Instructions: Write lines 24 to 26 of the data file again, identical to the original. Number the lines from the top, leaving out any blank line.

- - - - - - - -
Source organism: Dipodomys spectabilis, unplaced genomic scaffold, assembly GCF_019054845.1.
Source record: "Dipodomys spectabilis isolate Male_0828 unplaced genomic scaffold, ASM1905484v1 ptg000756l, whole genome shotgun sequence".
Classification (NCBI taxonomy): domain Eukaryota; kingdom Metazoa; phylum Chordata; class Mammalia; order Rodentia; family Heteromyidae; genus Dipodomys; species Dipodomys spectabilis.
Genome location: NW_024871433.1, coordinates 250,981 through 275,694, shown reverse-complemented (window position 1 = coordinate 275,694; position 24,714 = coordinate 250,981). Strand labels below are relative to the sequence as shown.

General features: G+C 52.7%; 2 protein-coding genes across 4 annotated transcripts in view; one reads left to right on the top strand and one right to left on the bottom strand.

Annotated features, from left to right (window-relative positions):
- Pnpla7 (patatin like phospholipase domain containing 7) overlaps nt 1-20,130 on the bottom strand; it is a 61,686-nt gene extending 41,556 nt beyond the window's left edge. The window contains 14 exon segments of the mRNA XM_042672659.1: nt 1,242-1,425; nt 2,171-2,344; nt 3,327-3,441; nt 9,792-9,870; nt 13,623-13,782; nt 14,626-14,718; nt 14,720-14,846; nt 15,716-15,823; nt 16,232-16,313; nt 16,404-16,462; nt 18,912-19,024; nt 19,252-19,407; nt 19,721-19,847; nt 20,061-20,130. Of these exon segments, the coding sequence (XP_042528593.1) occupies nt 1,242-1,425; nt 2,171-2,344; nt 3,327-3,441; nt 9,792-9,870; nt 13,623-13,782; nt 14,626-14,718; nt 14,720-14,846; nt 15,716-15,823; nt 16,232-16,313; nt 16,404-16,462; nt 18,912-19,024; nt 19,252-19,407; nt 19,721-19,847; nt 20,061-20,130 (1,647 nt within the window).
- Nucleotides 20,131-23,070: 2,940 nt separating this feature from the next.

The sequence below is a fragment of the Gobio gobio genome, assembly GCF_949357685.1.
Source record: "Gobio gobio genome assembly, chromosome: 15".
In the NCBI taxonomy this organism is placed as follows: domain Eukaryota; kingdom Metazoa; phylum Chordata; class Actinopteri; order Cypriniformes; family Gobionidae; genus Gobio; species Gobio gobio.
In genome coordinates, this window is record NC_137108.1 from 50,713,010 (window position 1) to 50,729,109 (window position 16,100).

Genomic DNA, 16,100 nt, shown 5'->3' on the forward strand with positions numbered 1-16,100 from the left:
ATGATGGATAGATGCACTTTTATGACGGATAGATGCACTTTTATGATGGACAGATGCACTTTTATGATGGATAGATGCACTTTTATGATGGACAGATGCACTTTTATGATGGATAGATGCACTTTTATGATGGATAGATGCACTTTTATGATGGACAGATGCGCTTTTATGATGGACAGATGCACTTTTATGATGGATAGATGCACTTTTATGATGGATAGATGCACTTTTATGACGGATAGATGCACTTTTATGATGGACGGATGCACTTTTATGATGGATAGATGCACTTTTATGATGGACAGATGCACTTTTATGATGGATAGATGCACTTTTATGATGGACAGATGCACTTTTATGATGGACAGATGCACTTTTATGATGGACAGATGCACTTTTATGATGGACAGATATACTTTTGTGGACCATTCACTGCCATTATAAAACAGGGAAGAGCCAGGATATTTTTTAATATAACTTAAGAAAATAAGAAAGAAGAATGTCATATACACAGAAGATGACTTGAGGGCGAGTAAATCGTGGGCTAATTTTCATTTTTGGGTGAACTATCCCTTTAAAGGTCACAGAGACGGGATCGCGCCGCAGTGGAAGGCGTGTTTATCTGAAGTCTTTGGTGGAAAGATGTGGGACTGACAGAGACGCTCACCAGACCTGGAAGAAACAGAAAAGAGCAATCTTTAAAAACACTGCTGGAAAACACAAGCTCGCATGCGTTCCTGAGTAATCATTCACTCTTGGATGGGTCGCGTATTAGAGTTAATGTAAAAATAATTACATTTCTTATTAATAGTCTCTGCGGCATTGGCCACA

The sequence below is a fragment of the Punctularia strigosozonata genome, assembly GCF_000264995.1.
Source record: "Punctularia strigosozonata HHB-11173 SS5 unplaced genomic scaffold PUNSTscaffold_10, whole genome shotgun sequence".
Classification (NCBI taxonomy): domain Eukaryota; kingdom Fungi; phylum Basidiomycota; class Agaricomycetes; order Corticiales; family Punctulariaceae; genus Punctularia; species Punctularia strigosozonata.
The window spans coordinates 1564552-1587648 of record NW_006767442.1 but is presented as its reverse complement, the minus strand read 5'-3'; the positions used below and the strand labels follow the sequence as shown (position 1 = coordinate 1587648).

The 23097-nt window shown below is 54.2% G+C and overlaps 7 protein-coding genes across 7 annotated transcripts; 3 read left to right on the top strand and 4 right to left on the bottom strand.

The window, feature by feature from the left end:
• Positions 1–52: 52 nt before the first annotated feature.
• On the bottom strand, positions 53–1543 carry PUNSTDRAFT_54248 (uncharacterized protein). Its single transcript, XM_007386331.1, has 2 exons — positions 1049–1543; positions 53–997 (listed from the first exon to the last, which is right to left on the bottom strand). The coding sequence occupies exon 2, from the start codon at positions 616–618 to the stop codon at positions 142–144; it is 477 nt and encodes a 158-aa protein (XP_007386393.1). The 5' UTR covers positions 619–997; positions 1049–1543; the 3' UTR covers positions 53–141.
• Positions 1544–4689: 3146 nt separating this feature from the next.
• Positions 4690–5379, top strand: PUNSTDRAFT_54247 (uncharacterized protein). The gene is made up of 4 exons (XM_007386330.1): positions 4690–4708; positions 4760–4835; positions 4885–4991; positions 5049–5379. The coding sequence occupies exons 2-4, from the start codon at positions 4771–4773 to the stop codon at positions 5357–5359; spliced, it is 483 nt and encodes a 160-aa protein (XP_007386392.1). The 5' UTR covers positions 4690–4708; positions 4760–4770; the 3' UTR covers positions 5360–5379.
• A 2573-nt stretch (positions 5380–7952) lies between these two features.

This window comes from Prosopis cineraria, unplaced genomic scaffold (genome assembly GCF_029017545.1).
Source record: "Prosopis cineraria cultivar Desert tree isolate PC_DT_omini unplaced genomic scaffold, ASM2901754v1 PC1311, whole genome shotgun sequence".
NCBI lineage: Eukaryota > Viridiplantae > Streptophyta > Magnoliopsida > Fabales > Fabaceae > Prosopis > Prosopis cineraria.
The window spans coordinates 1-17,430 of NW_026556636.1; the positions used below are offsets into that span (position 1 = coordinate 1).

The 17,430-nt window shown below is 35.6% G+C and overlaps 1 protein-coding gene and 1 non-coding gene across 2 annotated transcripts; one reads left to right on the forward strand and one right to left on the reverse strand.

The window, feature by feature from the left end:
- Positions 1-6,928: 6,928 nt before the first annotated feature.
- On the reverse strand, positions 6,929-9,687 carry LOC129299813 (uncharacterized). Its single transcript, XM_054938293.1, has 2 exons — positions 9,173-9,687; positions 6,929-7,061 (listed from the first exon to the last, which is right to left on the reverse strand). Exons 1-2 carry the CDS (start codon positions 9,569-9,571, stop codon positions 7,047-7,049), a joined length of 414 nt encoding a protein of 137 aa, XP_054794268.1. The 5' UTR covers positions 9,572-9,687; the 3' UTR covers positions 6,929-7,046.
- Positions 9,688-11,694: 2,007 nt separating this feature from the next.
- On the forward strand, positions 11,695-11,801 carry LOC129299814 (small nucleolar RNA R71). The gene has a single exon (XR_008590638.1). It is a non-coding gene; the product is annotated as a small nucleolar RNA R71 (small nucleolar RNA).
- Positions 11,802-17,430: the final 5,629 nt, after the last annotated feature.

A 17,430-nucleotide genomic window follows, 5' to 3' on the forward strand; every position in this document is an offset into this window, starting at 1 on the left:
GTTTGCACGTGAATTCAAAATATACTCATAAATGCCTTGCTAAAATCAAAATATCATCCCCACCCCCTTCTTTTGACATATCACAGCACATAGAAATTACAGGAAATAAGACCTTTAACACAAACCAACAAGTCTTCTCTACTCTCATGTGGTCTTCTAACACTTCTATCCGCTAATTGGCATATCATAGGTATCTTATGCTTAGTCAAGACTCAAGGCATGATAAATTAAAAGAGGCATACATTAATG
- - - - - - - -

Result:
• Positions 4690–5379, top strand: PUNSTDRAFT_54247 (uncharacterized protein). The gene is made up of 4 exons (XM_007386330.1): positions 4690–4708; positions 4760–4835; positions 4885–4991; positions 5049–5379. The coding sequence occupies exons 2-4, from the start codon at positions 4771–4773 to the stop codon at positions 5357–5359; spliced, it is 483 nt and encodes a 160-aa protein (XP_007386392.1). The 5' UTR covers positions 4690–4708; positions 4760–4770; the 3' UTR covers positions 5360–5379.
• A 2573-nt stretch (positions 5380–7952) lies between these two features.

This window comes from Prosopis cineraria, unplaced genomic scaffold (genome assembly GCF_029017545.1).